20 Myths About Business Success Revealed

  • Did you know that many myths about success will steer entrepreneurs in the wrong direction? We want you to avoid a hard fall once you try entrepreneurship on for size. This career could make you very rich, but many steps must take place first. Here are 20 myths about success revealed:

  • Hard work gets you ahead. In reality, direct competitors also work their behinds off. The trick is investing in the right business model and testing it at the right time.

  • Anyone can lead. People imagine owning a business and directing employees according to their own values, but they must know how to facilitate work.

  • A business owner needs only a vision to start a company. This isn’t true. Good leaders are masters at setting goals, take an organized approach to goal implementation, and communicate often with their team members.

  • Meeting deadlines is the only way to succeed. Sometimes, you will start with a goal and define a date for it to be completed. If a goal isn’t reached on time, which could be due to various factors, it doesn’t mean your company has failed.

  • Success is built on maximum cost savings. Sometimes, business owners must invest first and wait for the payoff.

  • As a business owner, you’ll make more because your worth is higher than when you worked as someone’s employee. This way of thinking could be flawed because some employers do pay more for people with a depth of experience. You are the person who will influence what the business makes, but you will probably adjust the salary and bonuses that you take from your own company based on its current financial statements.

  • It’s possible to create a market and get rich. While introducing a new product or service is a short-term way to create a market, keep in mind that, once you launch a new idea, you could quickly face competition from people duplicating your idea.

  • Succeeding at business ownership makes your life perfect. Some people set their whole focus on the dream of entrepreneurship, but they get to the reality of it and discover how hard it is. There could be other aspects of your life that need to change (i.e. bad relationships or health issues) that won’t go away just because you start a business. In fact, you must find a work-life balance because being a startup owner can place more pressure on you to juggle competing demands.

  • Making the cheapest product will ensure that you sell the most. This is the case when the price is the primary motivation, especially if they have scarce resources. Many consumers recognize you get what you pay for. They might pay a little more for something that will last longer.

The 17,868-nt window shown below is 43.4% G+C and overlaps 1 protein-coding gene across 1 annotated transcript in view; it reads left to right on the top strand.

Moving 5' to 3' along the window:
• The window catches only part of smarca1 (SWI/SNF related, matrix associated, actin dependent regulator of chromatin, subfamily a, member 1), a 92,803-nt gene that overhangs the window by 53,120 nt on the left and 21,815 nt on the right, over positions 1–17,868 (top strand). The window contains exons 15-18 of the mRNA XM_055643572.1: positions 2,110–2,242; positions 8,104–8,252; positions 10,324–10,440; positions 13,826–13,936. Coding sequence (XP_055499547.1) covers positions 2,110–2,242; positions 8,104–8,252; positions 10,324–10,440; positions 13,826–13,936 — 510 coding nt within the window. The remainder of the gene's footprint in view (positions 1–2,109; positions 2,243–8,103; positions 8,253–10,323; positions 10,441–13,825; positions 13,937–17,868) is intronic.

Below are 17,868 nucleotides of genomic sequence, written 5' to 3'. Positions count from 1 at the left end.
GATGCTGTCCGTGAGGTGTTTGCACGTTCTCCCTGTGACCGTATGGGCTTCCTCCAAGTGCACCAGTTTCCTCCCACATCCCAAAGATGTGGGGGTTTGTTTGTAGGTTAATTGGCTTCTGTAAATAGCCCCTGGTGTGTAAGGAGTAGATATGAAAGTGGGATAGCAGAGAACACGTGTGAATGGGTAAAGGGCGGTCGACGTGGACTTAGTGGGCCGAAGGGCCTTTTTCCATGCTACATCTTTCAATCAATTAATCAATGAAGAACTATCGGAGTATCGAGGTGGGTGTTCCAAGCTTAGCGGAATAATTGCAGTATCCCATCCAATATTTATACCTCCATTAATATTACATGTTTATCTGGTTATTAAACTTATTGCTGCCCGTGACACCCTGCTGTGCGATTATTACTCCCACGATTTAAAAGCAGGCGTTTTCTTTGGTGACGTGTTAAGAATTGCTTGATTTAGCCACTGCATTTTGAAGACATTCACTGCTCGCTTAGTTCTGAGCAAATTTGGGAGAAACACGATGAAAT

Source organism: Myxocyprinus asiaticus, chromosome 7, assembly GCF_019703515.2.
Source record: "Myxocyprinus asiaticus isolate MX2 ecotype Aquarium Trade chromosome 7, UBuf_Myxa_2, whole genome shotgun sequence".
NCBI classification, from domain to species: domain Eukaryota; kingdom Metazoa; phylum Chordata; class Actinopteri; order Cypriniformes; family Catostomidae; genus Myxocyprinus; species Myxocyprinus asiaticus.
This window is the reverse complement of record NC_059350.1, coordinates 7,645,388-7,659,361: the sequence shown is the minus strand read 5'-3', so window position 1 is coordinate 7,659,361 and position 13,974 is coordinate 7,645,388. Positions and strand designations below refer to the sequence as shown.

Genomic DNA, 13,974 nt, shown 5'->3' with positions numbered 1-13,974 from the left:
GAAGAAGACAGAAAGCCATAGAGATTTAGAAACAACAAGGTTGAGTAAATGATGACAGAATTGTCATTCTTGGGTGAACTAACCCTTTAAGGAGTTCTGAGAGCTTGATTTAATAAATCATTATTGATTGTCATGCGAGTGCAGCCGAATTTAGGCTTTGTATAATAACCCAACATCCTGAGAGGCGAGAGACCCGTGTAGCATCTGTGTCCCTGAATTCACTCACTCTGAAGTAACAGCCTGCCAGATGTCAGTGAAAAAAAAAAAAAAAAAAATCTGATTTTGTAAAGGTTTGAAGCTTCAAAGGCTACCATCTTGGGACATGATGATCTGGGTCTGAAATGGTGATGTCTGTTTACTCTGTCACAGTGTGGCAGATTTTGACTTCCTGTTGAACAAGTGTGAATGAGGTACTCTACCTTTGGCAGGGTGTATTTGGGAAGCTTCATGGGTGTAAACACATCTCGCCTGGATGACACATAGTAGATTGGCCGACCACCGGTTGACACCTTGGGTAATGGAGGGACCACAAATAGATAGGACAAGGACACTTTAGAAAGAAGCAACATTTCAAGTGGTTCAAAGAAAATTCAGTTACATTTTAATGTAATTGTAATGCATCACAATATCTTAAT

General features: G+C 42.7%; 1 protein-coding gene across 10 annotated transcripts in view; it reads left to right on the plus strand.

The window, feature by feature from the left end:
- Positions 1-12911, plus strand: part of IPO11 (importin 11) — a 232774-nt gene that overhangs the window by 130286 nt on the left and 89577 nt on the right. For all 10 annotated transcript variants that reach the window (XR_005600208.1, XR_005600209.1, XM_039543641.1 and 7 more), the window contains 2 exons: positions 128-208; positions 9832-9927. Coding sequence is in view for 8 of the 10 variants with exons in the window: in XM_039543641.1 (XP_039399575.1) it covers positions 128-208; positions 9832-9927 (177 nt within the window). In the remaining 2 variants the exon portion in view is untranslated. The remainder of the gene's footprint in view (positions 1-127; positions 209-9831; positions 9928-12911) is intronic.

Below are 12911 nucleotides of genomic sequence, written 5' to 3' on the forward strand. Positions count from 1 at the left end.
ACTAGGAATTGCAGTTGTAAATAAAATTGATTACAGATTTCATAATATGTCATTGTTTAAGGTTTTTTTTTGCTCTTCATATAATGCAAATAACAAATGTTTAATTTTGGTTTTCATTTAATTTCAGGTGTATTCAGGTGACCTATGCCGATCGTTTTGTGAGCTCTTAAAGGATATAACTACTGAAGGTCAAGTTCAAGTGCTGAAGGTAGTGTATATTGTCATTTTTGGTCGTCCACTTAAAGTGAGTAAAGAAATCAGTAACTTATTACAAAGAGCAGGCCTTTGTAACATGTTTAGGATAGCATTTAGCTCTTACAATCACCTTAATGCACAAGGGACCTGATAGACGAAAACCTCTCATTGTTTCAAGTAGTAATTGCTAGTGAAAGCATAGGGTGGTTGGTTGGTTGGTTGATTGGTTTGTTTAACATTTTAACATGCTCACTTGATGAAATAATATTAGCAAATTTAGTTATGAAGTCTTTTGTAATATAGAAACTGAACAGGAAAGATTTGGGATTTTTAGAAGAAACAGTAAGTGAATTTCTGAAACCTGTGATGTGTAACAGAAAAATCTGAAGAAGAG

• Employees care about your vision. The truth is that you may articulate the initial direction for the company, but they want to give input. Some employees just want a paycheck.

  • Change is good. Sometimes, testing new ideas can lead a business to a new stage of growth, and sometimes this leads to failure.

  • People will work to earn the most money. Surprisingly, many employees are dissatisfied with the corporate world and choose a lower salary in a startup, a public agency, or a non-profit.

  • You need to be rich to be happy. People with more economic resources have problems that others don’t. The key to success is finding contentment with what you have.

  • Health is not as important as wealth. Sometimes, biz owners make short-term sacrifices for long-term gains. Others want the almighty dollar. What’s the point in owning a business if you drop dead from a heart attack next year?

  • You need a university education to be taken seriously in business. This is so not true. Many people with backgrounds in IT and other fields have worked their way up by gaining on-the-job knowledge, but they never went to university.

  • Anyone can be a success. While this is true, it really depends on the pursuit that a person undertakes. If you try to make money doing something about which you know nothing, you could fail.

  • Rich people are debt-free. There are many myths about how people reach the place where they can be considered independently wealthy. Sure, you might wish to pay off debts (i.e. mortgage, car, student loans), but you may have to borrow for your business.

  • Finance-as-you-go is best. Some biz owners believe they should risk the money of investors. If you lose someone else’s capital while holding onto your own, how will you repay him? Try not to borrow more than you could reasonably earn back in the business after a few years. If you lose too much money, it could be difficult to find backing for your next business idea.

  • It’s ok to live on credit. A business might need a backup source of cash when sales are down, but you should be reinvesting profits into it.

  • People respect business owners more than employees. You derive your own social status from your role in business. You don’t have to be the top dog.

There are many myths about what it feels like to plan a business idea, to test it on the market, and to sustain it. Look hard at your motivation for starting a business and what it will do for you once you achieve it. The path to successful entrepreneurship isn’t the same for everyone. We want you to succeed in launching your startup. Please contact us for details on how W3 Business Minds can facilitate your success.

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